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Use of functional communication to reduce inappropriate mealtime behavior: Treating individuals with multiple handicapping conditions for food refusal

Maria-Louisa Marjorie Knobel, University of Nebraska - Lincoln


Food refusal is potentially life-threatening and can lead to intrusive interventions (e.g., Luiselli, 1994). Behavior modification techniques have usually focused on increasing food intake. Inappropriate behaviors displayed at meals also merit serious attention because they can cause injury, create a stressful situation, reduce appropriate interactions with care providers, perpetuate the aversiveness of the task, and negate the effects of positive reinforcement of food acceptance. ^ The differential reinforcement of an alternative behavior-communication has been used successfully to decrease inappropriate behaviors serving different functions, including those maintained by escape. Despite its wide-ranging success in reducing a variety of behaviors in different settings, DRA communication has rarely been used in the context of meals. ^ The utility of DRA-communication with other behavioral techniques was investigated in this study. Five individuals with multiple disabilities, histories of food refusal and inappropriate behavior at meals received positive reinforcement for meal consumption and were given a break upon demonstration of an appropriate communicative response. Extinction procedures were also compared to a mild correction procedure. ^ The effects of functional communication on inappropriate behavior, and reinforcement on meal acceptance were equivocal. Three participants demonstrated fewer inappropriate behaviors during treatment than in baseline, but differences were not consistently significant. Only one individual ate significantly more bites during treatment than baseline. The effects of the extinction versus the correction procedure also varied and did not differentiate the results. Weight improved during treatment for two participants. ^ The results did not support the wealth of literature showing the utility of functional communication. Possible reasons for the weak results include that participants had a number of physiological conditions directly related to appetite that could affect behaviors at meals, and that treatment was conducted in the natural environment. Most importantly, procedures were not conducted with integrity. It is possible that the procedures would have produced clearer, more significant gains with a different treatment design and good treatment integrity. ^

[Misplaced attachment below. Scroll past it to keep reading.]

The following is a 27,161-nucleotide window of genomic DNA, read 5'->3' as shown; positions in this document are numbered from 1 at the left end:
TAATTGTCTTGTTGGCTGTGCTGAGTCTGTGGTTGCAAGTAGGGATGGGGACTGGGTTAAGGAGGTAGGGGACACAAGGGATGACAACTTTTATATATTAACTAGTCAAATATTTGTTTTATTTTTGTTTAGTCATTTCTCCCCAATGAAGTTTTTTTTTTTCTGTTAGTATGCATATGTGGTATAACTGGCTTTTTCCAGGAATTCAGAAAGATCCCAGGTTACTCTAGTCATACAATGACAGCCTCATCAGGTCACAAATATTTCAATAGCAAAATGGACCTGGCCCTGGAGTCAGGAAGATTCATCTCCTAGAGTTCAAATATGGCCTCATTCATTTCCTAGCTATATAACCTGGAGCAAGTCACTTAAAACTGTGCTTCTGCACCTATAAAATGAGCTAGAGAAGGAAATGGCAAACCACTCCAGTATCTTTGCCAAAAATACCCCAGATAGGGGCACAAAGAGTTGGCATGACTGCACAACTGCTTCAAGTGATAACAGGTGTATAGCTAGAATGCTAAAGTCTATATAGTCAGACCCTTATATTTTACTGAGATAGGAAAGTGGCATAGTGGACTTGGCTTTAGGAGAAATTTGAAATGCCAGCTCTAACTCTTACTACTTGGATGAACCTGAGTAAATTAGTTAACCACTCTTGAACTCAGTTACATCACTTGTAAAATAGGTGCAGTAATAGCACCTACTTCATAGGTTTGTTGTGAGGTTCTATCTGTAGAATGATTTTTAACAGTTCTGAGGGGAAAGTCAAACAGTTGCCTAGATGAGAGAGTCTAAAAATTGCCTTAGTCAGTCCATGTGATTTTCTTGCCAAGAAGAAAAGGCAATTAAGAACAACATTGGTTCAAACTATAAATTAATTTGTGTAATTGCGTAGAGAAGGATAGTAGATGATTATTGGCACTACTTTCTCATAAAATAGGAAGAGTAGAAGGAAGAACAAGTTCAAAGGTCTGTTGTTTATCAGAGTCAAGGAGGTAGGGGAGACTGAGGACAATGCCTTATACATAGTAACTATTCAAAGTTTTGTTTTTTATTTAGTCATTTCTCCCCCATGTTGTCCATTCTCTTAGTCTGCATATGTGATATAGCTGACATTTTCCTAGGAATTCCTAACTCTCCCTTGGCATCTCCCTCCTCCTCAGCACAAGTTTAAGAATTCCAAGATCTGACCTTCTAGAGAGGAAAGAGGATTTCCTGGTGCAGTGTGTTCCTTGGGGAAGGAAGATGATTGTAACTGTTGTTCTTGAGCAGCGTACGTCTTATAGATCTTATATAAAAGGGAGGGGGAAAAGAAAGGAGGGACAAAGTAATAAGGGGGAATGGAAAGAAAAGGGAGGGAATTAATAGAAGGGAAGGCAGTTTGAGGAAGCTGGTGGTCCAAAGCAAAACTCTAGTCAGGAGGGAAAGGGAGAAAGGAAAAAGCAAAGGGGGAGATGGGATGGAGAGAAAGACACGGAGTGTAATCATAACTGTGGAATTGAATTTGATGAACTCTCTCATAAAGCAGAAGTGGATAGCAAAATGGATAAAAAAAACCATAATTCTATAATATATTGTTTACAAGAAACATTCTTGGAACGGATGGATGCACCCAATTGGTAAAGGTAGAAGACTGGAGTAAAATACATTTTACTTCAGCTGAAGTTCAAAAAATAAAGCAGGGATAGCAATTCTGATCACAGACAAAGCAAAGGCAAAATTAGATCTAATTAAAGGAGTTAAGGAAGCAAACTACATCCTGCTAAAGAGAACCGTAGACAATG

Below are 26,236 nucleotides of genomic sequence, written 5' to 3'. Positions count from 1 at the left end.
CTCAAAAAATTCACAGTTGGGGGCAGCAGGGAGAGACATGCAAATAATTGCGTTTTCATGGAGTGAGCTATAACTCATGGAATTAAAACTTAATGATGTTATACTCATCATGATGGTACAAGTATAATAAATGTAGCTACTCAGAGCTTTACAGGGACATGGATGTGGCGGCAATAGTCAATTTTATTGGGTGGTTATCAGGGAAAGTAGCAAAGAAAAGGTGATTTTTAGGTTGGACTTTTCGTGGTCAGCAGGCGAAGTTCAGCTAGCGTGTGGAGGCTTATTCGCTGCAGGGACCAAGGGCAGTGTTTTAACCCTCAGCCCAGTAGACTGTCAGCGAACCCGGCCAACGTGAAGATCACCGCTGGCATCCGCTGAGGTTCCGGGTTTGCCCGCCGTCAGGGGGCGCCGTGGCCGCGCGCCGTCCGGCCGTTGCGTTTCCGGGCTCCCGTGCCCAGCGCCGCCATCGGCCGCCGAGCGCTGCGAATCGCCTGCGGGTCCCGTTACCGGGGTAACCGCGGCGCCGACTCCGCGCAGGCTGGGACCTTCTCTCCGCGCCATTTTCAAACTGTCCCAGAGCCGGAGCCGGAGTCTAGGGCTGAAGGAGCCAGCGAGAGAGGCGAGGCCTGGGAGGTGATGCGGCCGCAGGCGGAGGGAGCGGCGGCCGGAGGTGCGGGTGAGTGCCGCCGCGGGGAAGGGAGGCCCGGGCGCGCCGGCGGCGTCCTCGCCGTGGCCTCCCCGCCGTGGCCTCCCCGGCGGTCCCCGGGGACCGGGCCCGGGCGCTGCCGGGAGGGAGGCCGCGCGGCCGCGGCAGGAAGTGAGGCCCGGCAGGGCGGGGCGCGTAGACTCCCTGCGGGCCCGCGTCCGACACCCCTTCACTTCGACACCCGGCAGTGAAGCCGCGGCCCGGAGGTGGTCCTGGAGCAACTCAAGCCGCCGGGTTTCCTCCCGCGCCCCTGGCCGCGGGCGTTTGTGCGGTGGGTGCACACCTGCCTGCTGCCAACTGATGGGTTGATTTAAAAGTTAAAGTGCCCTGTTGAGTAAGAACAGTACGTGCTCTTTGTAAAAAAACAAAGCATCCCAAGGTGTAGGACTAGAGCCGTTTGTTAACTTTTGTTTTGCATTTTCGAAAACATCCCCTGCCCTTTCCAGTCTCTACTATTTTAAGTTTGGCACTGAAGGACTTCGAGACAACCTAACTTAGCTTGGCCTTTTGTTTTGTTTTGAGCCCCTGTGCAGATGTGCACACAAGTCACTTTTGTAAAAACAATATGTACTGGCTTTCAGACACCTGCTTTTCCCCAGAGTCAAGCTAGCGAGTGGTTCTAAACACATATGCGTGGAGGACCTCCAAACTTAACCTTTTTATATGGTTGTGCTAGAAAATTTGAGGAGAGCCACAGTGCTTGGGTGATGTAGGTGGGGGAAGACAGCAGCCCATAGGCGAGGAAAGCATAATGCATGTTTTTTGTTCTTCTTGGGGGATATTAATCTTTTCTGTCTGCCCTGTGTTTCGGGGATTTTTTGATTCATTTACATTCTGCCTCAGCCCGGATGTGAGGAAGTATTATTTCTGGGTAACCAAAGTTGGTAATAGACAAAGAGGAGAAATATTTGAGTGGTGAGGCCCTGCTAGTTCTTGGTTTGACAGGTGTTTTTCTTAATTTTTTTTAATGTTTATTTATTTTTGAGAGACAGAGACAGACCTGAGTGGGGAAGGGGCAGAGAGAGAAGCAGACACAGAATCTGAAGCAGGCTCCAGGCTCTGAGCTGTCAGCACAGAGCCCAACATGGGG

Subject Area

Psychology, Behavioral|Education, Special

Recommended Citation

Knobel, Maria-Louisa Marjorie, "Use of functional communication to reduce inappropriate mealtime behavior: Treating individuals with multiple handicapping conditions for food refusal" (2001). ETD collection for University of Nebraska - Lincoln. AAI3022641.